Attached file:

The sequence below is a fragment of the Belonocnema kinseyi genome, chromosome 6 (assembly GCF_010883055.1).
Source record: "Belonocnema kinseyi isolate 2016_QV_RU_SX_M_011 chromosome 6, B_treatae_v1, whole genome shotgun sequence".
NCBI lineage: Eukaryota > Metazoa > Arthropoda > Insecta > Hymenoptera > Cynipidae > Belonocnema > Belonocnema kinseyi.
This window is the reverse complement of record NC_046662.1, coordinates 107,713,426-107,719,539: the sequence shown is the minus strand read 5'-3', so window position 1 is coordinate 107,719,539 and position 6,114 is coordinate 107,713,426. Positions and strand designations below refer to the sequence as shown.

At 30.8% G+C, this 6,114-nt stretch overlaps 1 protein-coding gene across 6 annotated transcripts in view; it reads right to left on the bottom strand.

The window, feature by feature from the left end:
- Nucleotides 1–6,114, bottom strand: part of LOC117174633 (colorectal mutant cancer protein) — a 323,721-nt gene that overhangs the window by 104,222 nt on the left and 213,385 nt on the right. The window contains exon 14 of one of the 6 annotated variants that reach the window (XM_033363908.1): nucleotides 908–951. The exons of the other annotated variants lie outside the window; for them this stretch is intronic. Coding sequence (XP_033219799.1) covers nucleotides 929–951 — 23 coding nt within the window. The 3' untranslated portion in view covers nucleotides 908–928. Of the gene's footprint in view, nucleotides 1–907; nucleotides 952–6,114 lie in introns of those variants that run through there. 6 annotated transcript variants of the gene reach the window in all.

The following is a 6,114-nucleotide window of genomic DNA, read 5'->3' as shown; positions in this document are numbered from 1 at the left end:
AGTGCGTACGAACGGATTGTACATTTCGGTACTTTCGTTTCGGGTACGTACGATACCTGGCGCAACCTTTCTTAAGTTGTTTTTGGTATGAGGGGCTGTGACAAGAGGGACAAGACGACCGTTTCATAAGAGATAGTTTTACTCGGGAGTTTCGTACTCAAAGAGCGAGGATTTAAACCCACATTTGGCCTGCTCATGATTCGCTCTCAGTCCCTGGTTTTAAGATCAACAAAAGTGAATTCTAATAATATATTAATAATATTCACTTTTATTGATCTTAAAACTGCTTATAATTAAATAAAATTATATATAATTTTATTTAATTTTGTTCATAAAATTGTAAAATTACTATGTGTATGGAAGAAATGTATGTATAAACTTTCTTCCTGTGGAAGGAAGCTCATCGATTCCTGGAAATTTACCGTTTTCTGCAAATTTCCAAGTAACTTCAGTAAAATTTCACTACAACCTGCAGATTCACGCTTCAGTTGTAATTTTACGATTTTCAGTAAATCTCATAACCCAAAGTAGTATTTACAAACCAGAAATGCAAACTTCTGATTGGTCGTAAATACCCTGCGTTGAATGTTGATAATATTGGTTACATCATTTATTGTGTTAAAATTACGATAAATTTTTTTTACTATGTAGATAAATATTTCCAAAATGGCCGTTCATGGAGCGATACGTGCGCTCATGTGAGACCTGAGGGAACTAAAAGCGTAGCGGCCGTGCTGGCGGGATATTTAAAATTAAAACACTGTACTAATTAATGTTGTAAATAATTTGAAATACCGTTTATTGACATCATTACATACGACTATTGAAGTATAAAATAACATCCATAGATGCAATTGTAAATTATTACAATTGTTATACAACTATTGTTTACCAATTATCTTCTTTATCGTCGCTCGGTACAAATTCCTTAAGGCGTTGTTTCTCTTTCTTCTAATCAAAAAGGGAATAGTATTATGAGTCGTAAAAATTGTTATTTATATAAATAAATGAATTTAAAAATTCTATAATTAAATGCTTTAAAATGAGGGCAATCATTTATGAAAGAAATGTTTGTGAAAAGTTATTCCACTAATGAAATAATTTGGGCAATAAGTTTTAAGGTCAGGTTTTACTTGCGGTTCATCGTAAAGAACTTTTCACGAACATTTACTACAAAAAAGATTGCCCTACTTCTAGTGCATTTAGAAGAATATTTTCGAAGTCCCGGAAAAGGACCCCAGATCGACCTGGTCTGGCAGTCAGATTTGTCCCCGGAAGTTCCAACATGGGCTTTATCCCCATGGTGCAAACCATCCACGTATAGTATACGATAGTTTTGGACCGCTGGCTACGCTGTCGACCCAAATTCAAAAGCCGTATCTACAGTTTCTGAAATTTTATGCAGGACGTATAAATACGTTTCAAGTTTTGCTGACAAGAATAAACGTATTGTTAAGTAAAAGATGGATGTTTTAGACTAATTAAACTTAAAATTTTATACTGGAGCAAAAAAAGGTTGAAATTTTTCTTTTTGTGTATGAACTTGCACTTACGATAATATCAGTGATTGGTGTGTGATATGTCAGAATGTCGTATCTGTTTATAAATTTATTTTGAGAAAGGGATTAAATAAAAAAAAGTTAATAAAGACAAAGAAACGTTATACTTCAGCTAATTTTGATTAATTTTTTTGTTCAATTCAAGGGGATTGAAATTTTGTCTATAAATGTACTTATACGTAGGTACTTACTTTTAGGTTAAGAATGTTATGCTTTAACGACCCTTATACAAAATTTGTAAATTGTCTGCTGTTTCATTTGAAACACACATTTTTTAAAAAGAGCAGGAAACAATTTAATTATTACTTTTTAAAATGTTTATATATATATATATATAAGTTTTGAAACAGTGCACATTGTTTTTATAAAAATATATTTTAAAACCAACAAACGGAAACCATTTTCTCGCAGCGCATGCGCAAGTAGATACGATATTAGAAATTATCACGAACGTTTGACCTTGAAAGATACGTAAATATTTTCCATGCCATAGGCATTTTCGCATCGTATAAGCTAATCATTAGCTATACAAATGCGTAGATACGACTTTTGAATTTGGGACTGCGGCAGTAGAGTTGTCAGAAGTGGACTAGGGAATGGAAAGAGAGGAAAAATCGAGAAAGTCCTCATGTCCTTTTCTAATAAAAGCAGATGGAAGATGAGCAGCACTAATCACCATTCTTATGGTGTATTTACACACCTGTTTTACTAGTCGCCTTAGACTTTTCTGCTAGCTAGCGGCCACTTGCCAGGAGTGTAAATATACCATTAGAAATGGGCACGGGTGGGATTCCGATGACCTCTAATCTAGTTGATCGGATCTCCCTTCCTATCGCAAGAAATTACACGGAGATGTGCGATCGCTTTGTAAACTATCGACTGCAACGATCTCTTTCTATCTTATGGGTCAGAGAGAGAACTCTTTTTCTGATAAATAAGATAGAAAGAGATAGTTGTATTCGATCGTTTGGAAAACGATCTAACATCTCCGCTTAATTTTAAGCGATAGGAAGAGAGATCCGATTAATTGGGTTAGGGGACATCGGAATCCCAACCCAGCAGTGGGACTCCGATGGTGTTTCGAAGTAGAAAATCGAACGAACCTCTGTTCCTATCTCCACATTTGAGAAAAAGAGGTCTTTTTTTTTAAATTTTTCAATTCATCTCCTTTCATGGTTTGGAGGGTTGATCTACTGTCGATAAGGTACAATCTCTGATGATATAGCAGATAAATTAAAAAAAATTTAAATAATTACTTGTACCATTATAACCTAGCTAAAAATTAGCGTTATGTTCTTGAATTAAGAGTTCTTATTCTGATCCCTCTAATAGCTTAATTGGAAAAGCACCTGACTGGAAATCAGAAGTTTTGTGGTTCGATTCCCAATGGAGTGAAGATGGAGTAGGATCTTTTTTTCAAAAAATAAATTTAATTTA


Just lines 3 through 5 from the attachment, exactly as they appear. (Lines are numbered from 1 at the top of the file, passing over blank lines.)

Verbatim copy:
NCBI lineage: Eukaryota > Metazoa > Arthropoda > Insecta > Hymenoptera > Cynipidae > Belonocnema > Belonocnema kinseyi.
This window is the reverse complement of record NC_046662.1, coordinates 107,713,426-107,719,539: the sequence shown is the minus strand read 5'-3', so window position 1 is coordinate 107,719,539 and position 6,114 is coordinate 107,713,426. Positions and strand designations below refer to the sequence as shown.

At 30.8% G+C, this 6,114-nt stretch overlaps 1 protein-coding gene across 6 annotated transcripts in view; it reads right to left on the bottom strand.